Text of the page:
Jaya Parvati vrat is observed in the month of Ashada. People in Gujarat observe this fast with much religious fanfare. Unmarried girls fast on this day and pray to Goddess Parvati to bless them with a good husband.
Married women stay awake on the night of the last day of the vrat. Jaya Parvati Vrat is also known as Gauri Vrat, which starts on the 13th day in the Shukla Paksha (waxing phase of the moon) in the month of Ashadha (5th -10th July, 2009). A partial fast is observed for five days.
Legend behind observing Jaya Parvati Vrat
Once upon a time, there was a Brahmin couple. The husband and wife, who were devotees of Lord Shiva, led a materially content life, but were childless. It is believed that one fine day, Lord Shiva, who was pleased with the couple's selfless devotion, appeared before them and made a revelation. He said, My Shivlinga is at a certain place in the jungle, lost and revered by none. If you both go there and perform its puja, your wishes will be fulfilled.
The Brahmin couple was overjoyed when they heard this. They went to the jungle and found out the Shivlinga. But, when the husband went in search of flowers to perform the puja, he was bitten by a snake.
The Brahmin's wife, who was worried by now that her husband hadn't returned, went in search of him. Upon finding him dead, she wailed loudly, and prayed to Lord Shiva. Happy with her prayers, Bholenath brought her husband back to consciousness. Later, the couple prayed at the linga and were soon blessed with a son.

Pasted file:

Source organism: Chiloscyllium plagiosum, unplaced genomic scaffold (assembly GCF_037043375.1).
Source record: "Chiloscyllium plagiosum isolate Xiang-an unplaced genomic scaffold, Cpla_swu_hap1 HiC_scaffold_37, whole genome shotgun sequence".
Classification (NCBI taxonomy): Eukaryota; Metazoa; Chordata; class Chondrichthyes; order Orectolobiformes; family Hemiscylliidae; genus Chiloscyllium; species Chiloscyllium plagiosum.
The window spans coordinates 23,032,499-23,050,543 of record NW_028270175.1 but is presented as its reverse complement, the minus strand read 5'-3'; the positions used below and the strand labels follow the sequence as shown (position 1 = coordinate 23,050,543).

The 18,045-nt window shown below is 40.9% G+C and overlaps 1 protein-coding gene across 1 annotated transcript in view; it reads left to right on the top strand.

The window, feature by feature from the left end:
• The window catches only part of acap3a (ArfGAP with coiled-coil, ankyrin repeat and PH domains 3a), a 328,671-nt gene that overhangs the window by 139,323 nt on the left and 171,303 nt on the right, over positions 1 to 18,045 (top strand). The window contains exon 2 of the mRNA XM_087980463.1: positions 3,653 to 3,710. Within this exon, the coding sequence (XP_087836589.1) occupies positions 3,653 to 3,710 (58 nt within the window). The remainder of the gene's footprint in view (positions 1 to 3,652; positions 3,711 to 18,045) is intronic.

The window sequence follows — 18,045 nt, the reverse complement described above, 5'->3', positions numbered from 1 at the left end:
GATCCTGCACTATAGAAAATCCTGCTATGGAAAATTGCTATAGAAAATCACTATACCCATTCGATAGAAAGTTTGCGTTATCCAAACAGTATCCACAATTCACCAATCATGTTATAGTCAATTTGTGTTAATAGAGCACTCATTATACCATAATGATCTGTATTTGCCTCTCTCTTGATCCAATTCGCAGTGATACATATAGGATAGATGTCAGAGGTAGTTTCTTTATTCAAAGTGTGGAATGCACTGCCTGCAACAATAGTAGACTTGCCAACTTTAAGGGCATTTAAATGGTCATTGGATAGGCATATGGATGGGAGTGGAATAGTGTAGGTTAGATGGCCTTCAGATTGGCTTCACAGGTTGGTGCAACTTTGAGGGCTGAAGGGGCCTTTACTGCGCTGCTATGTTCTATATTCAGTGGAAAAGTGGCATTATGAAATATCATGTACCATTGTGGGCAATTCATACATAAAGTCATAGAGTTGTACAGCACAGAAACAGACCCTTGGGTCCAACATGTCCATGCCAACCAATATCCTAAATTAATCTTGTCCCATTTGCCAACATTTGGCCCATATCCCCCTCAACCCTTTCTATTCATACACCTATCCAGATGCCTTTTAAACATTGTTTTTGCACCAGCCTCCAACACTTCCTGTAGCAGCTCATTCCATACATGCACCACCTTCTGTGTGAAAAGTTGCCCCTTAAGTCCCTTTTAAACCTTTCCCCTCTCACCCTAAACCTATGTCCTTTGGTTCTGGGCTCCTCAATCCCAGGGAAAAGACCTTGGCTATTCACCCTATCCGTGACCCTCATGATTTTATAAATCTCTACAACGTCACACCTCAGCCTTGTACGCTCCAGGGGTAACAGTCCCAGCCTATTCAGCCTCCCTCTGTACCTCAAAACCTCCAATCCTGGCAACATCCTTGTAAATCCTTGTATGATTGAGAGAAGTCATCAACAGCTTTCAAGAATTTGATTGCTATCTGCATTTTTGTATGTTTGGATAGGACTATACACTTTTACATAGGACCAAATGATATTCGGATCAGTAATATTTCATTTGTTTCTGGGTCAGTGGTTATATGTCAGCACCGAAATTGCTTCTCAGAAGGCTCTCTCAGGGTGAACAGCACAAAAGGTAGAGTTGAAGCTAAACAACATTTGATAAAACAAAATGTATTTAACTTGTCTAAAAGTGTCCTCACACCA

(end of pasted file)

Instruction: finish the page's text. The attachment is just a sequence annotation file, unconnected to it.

Hence, Jaya Parvati vrat is observed keeping in mind this story of a courageous and devoted wife who prayed so diligently that even God had to grant her her wish and bring her husband back to life.
When observing Jaya Parvati vrat, one cannot eat salt, wheat or wheat products, and vegetables. It is believed that Jaya Parvati vrat brings happiness and blesses the girl with a good husband and a happy married life.
On the first day of the vrat, wheat seeds (javaar) are planted in a small bowl/pot and kept by the temple in the house. Prayers are then offered to the javaar pot. A 'nagla' (a necklace made from cotton wool) is decorated with vermillion (kumkum). This ritual is carried out every morning and the wheat seeds are watered.
On the last day, the women who have observed the fast offer prayers at Mataji's temple and break the fast by eating a full meal consisting of salt, chapaatis made of wheat, and vegetables. On the 6th day, after taking a bath, the wheat seeds (javaar) are taken out from the pot and planted in the garden.
Ganesha advises you to recite the following mantra:
II OM AIM HRIM KLIM CHAMUNDAYEI VICHHE II
The GaneshaSpeaks Team